Of Cowardice and Courage

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Of Cowardice and Courage
In the subtlest of ways, Tom O’Brien in his short story “Rainy River,” implies that
although, it is often a show of good judgment to pay attention to societal expectations, it is
profoundly gutless to relinquish one’s beliefs for other people’s opinions. The story narrates the
author’s personal experience after he received a draft notice to fight in the Vietnam war; a war
for which he lacked the enthusiasm or moral will to fight. It is in this thrilling dilemma that the
readers are beckoned to empathize with the writers damning plight. O’Brien makes it a case of
courage versus cowardice; the plot is tightly knitted with opposing standpoints that imply
alternate definitions of courage. In the conclusion and throughout the story, the author seems to
portray the idea that courage is defined by embracing one’s own sense of moral judgment free
of societal intrigues.
One of the writer’s core arguments come out clearly in the fourth paragraph: he believes
that every individual in society should be left to their own fate after all, human diversity allows
a place for every personality. O’Brien, for example, was a liberal and an intellectual, a “Phi Beta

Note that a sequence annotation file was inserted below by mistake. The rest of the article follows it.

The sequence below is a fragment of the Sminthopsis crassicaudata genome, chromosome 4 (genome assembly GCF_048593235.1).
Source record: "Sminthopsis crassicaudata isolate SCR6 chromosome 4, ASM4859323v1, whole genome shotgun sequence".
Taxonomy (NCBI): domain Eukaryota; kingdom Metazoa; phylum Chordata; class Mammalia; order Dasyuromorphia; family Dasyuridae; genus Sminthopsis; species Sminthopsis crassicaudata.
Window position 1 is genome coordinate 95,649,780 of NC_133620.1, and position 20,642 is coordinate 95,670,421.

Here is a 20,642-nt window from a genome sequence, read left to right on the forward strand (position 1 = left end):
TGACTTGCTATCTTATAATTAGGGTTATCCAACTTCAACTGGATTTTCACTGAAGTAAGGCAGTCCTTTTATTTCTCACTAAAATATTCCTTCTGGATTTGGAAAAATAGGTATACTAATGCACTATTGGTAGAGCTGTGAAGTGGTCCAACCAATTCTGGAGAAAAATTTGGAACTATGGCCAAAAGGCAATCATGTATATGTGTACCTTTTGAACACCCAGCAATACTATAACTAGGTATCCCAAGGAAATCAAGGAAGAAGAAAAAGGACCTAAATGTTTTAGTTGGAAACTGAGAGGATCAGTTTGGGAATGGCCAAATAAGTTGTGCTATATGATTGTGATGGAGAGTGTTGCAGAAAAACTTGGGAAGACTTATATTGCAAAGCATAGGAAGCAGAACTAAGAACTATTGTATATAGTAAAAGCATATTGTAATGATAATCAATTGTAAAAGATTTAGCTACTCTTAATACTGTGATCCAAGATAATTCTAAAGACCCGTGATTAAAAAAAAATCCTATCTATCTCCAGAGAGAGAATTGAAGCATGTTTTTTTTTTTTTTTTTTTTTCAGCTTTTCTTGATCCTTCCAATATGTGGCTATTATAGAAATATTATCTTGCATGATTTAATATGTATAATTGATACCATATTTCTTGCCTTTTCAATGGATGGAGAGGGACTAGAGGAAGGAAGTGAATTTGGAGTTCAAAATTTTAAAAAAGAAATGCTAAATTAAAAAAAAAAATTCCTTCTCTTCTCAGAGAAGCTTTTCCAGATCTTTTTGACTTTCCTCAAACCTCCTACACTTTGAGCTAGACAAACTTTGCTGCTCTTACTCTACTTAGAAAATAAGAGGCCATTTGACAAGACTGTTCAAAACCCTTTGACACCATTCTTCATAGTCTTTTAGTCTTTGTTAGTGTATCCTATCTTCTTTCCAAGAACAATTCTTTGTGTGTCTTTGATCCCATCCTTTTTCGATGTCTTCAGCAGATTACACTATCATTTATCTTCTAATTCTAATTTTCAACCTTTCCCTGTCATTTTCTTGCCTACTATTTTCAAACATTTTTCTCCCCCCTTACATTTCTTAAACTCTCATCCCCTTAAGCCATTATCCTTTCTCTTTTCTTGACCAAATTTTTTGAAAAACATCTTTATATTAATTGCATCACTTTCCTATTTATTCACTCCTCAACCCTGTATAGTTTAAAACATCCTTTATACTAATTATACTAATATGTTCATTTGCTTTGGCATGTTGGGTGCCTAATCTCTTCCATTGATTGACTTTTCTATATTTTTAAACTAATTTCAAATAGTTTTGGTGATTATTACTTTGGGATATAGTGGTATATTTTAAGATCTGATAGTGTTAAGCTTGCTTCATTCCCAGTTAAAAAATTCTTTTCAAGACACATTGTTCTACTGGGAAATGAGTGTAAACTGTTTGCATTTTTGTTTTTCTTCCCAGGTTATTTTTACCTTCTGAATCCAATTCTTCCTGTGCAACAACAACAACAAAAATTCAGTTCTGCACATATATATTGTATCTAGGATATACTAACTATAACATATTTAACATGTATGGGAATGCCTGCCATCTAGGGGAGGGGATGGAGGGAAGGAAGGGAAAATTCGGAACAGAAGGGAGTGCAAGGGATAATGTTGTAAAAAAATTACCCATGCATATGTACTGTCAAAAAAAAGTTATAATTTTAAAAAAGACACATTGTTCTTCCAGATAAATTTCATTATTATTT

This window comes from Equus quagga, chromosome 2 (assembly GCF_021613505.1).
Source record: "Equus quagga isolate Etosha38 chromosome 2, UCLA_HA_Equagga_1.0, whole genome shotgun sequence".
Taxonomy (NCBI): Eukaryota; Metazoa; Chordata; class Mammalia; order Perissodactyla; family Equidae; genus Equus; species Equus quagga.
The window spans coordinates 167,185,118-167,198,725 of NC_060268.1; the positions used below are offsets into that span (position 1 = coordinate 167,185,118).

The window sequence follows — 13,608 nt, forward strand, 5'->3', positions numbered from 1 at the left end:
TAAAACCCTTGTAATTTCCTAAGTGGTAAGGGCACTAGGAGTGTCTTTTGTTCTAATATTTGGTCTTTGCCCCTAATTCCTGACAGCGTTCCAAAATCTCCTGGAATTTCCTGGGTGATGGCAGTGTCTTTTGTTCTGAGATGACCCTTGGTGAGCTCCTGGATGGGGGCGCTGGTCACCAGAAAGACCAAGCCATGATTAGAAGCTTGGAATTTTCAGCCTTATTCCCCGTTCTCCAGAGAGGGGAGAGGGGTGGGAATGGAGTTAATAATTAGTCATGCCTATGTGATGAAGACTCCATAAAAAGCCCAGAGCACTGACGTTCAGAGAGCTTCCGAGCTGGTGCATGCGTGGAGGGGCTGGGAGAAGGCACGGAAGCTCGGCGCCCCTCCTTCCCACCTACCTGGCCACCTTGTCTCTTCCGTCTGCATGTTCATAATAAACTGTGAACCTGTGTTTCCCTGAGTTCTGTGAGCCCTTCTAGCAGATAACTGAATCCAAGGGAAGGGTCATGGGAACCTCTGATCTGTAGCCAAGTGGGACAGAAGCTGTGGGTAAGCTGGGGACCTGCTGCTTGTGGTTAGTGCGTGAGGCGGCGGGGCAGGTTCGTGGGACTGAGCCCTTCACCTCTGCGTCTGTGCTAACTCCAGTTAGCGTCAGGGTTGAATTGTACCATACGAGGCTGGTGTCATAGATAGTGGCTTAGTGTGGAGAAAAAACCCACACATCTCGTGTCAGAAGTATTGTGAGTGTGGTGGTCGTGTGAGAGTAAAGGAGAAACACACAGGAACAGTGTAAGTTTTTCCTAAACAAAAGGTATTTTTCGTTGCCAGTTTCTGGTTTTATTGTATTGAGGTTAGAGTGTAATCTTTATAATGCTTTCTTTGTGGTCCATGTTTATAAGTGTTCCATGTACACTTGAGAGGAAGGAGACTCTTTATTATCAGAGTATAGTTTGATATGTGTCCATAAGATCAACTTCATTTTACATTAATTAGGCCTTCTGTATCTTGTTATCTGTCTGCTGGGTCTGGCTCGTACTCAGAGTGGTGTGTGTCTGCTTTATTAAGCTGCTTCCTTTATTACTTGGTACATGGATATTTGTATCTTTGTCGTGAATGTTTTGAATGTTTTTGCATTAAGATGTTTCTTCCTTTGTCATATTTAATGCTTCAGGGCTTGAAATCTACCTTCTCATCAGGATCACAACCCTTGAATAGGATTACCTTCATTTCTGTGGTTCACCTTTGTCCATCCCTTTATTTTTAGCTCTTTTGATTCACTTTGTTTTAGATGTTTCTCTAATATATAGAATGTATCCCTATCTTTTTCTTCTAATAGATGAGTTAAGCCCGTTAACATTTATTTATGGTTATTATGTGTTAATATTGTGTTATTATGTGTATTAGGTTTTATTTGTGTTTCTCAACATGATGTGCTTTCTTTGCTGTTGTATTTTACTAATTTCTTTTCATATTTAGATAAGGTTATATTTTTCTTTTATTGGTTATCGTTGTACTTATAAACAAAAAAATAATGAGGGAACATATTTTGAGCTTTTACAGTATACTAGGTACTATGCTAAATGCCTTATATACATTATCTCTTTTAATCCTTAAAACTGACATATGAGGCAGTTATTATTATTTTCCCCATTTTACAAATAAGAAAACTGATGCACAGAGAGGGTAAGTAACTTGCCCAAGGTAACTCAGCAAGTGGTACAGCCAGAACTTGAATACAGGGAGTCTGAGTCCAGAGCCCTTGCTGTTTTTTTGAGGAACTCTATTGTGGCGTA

Kappa and a summa cum laude” student; why was he to be chosen when clearly he was not the
right person for the job (108). It would have been perhaps more appropriate to choose those who
“supported the war” or at least thought it was “worth the price” (109). The author, however,
admits that part of his resistance was due to fear he was terrified of dying. This assertion could
validate the whole idea that he might have just have been using the idea of his abilities in the
field of academics as a mere excuse. He even states in the preceding paragraphs that if the
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“nation was justified” to go to war he “would have willingly marched off to battle” (110). This
notion, however, does not dispute the aspect of choice but only suggests that, despite the
diversity in skill, everyone can adapt to a given circumstance. Nevertheless, the reasons for this
compromise must always be justified.
The author, therefore, posits that it takes some courage to go against the grain and risk
being called a coward for not conforming to conventional and seemingly unquestionable ideals.
He gives the example of the country’s citizens who did not know “the nature of Vietnamese
nationalism” but still supported the war for fear of being called a “treason pussy” (110). It
appears extremely ironical that one would be called a coward for choosing to stick to their own
opinions amidst such immense coercion. Perhaps the propagators of this idea believed that in the
midst of all the confusion the government of had their citizens best interest and that the
government was equally acting out of an intrinsic sense of patriotism. However, as has been
proven in the Guernica bombing in the Spanish Civil War, for example, the government can at
times have its own interests to serve (Minchom 6). The government of Spain later conceded that
the bombings had been commissioned by Spanish Leader General Franco purely for economic
and political reasons. As O’Brien rightly states “certain blood” can often be shed for “uncertain
reasons” (108).